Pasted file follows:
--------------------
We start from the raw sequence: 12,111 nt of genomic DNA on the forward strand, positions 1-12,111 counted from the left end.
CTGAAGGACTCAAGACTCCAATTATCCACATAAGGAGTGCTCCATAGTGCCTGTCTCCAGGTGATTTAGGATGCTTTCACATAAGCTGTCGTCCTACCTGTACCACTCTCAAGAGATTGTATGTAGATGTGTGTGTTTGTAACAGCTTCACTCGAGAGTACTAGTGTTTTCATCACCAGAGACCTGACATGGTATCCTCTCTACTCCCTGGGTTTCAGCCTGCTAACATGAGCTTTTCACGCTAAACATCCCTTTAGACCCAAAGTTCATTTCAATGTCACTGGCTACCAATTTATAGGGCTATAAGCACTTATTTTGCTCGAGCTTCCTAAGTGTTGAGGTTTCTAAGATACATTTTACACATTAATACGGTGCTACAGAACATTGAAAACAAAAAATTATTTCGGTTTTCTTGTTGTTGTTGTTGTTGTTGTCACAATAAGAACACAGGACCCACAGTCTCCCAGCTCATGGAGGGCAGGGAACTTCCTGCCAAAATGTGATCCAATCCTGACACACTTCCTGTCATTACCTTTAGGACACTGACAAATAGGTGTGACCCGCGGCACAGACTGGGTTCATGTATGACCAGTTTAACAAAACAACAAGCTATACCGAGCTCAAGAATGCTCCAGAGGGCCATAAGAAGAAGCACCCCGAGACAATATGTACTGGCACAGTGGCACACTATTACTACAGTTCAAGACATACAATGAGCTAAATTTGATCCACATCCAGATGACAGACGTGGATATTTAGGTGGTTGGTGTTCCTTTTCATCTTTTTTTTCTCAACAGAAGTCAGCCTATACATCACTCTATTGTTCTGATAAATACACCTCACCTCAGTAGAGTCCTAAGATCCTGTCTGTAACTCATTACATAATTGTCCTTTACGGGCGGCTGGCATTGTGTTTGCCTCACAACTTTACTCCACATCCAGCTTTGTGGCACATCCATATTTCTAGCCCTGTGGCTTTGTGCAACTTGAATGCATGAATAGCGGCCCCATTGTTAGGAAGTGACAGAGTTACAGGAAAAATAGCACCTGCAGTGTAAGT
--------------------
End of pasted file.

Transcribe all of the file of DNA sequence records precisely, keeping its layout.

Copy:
We start from the raw sequence: 12,111 nt of genomic DNA on the forward strand, positions 1-12,111 counted from the left end.
CTGAAGGACTCAAGACTCCAATTATCCACATAAGGAGTGCTCCATAGTGCCTGTCTCCAGGTGATTTAGGATGCTTTCACATAAGCTGTCGTCCTACCTGTACCACTCTCAAGAGATTGTATGTAGATGTGTGTGTTTGTAACAGCTTCACTCGAGAGTACTAGTGTTTTCATCACCAGAGACCTGACATGGTATCCTCTCTACTCCCTGGGTTTCAGCCTGCTAACATGAGCTTTTCACGCTAAACATCCCTTTAGACCCAAAGTTCATTTCAATGTCACTGGCTACCAATTTATAGGGCTATAAGCACTTATTTTGCTCGAGCTTCCTAAGTGTTGAGGTTTCTAAGATACATTTTACACATTAATACGGTGCTACAGAACATTGAAAACAAAAAATTATTTCGGTTTTCTTGTTGTTGTTGTTGTTGTTGTCACAATAAGAACACAGGACCCACAGTCTCCCAGCTCATGGAGGGCAGGGAACTTCCTGCCAAAATGTGATCCAATCCTGACACACTTCCTGTCATTACCTTTAGGACACTGACAAATAGGTGTGACCCGCGGCACAGACTGGGTTCATGTATGACCAGTTTAACAAAACAACAAGCTATACCGAGCTCAAGAATGCTCCAGAGGGCCATAAGAAGAAGCACCCCGAGACAATATGTACTGGCACAGTGGCACACTATTACTACAGTTCAAGACATACAATGAGCTAAATTTGATCCACATCCAGATGACAGACGTGGATATTTAGGTGGTTGGTGTTCCTTTTCATCTTTTTTTTCTCAACAGAAGTCAGCCTATACATCACTCTATTGTTCTGATAAATACACCTCACCTCAGTAGAGTCCTAAGATCCTGTCTGTAACTCATTACATAATTGTCCTTTACGGGCGGCTGGCATTGTGTTTGCCTCACAACTTTACTCCACATCCAGCTTTGTGGCACATCCATATTTCTAGCCCTGTGGCTTTGTGCAACTTGAATGCATGAATAGCGGCCCCATTGTTAGGAAGTGACAGAGTTACAGGAAAAATAGCACCTGCAGTGTAAGT